is no longer that Fire Nation prince, a fact that Zuko points out.  The capture of the Avatar is not necessarily
the solution to Zuko’s quest to regain his honor and identity that it once
was.  Zuko, however, cannot look beyond
it and simply states, “Then there is no hope,” and leaves.  What that ‘hope’ is, is left unsaid and
unidentified.  Was it Zuko’s hope to
still return home and be the Fire Nation prince?  It’s the most likely guess and if so, its
survival within Zuko’s heart will be a critical factor farther down the road.

Back in the Earth Kingdom village, Katara and Sokka
realize they must return to Kyoshi island to gather more evidence to prove that
Avatar Kyoshi did not kill the village’s historic leader.  Once there, they learn that the founding of
Kyoshi island happened on the same day as the alleged murder, but at a
different time.  Likewise, that a
footprint reported to have belonged to the earth bender set in stone was much
too small to be the tall avatar’s own.
In the theme of planting future storylines, we also learn to Sokka’s
disappointment that Suki and the rest of the Kyoshi warriors had left to join
the war against the Fire Nation.  Taking
the original clothes of Avatar Kyoshi with them, the siblings rush back to the
Earth Kingdom village to prove that Aang’s predecessor was not a killer.

In front of an amphitheater full of the town’s
citizens, the trial begins.  In a bid to
summon the spirit of Kyoshi, Aang is dressed in her clothes, dramatically too
small within them.  After Aang fails
completely to present the evidence, Kyoshi’s spirit does appear and relates the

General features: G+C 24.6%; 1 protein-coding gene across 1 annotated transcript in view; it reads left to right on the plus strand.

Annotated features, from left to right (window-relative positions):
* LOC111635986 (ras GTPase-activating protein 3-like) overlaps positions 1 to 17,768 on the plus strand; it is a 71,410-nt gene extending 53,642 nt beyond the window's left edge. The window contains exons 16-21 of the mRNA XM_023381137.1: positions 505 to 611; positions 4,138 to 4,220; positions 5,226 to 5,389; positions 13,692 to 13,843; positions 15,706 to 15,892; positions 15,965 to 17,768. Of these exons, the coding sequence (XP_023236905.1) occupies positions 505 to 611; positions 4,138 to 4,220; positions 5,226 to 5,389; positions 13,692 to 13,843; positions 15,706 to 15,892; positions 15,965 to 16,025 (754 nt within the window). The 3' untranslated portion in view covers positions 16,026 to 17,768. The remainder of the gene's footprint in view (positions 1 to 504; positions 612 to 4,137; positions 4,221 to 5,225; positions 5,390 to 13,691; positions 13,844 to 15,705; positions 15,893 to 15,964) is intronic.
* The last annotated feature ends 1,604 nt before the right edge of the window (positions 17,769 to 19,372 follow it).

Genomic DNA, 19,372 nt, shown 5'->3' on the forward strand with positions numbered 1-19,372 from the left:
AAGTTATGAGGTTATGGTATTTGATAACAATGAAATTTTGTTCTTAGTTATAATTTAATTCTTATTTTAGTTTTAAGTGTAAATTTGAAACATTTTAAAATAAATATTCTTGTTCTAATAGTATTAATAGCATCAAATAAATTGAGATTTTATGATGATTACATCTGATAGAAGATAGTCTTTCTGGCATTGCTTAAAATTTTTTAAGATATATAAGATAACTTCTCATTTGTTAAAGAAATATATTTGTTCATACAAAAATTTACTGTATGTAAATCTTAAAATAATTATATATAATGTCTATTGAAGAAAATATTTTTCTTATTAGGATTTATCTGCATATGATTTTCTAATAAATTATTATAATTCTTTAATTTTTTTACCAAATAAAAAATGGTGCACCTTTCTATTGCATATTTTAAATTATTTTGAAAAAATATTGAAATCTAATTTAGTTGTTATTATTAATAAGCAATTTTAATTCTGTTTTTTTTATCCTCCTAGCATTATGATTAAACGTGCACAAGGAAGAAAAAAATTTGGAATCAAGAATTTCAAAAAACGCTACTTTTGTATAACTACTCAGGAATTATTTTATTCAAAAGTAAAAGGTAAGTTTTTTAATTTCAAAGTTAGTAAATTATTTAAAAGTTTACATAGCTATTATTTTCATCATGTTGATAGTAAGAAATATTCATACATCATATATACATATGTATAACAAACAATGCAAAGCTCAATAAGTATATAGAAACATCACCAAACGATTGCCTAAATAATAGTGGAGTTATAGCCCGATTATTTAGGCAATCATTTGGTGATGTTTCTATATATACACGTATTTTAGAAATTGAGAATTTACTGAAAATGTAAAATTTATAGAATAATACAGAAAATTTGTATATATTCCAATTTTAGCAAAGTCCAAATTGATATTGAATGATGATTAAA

story of what happened so long ago.  The
ruler of the city had actually been a conquering dictator who threatened to
take over the entirety of the Earth Kingdom.
When he assaulted Kyoshi’s village, situated on a peninsula, the avatar
drew upon her spiritual strength and separated the peninsula from the mainland
to create Kyoshi Island.  

In the course of this incredible bending, the leader
fell to his death off a cliff.  To a
degree, Kyoshi did kill the tyrant.  Her
spirit promptly then vanished, leaving a slightly bewildered Aang who learns to
his disappointment that his past life was a murderer, of sorts.  Found guilty by the current town leader, Aang
is sentenced to death by a hot oil bath.
Before the sentence can be carried out, the Rough Rhinos attack.  The village leader quickly changes Aang’s
punishment from death to community service, and Aang, along with his teammates,
defeat the Rhinos.  In the wake of the
victory, the town alters the intent behind Avatar Day to celebrate its
salvation, not its leader’s death.

The conclusion of the Zuko and Iroh storyline is
less joyous.  Zuko, after dismissing the
chance of hope, had walked away to think over his life.  Upon returning, he informs Iroh that there is
nothing more to be gained by traveling alone.
He must find his own path.  Under
Iroh’s sadden gaze, he rides away on the ostrich horse.  It’s hard to ascribe what exactly Zuko is
undergoing, but given his internal reluctance to give up the identity of Fire
Nation prince, made visible by both his reliance on acting out as the Blue
Spirit and attempting to recreate the more comfortable lifestyle of Fire Nation
royalty, perhaps Uncle Iroh reminded him too much of what he had lost.  For Zuko’s sake, he has recognized that he
must separate himself completely from his past if he’s to understand his
future. This moment sets us up for the excellent episode, “Zuko Alone,” just a few episodes away in our future. 

Aang, unknowingly, has also had a glimpse into his
own future.  As the season progresses, he
will learn the role his past life, Avatar Roku, played in allowing the 100 Year
War to happen.  It’s one thing to have
the death of one person laid at his feet for the actions of a past incarnation,
but it’s another when it’s a century’s worth of death.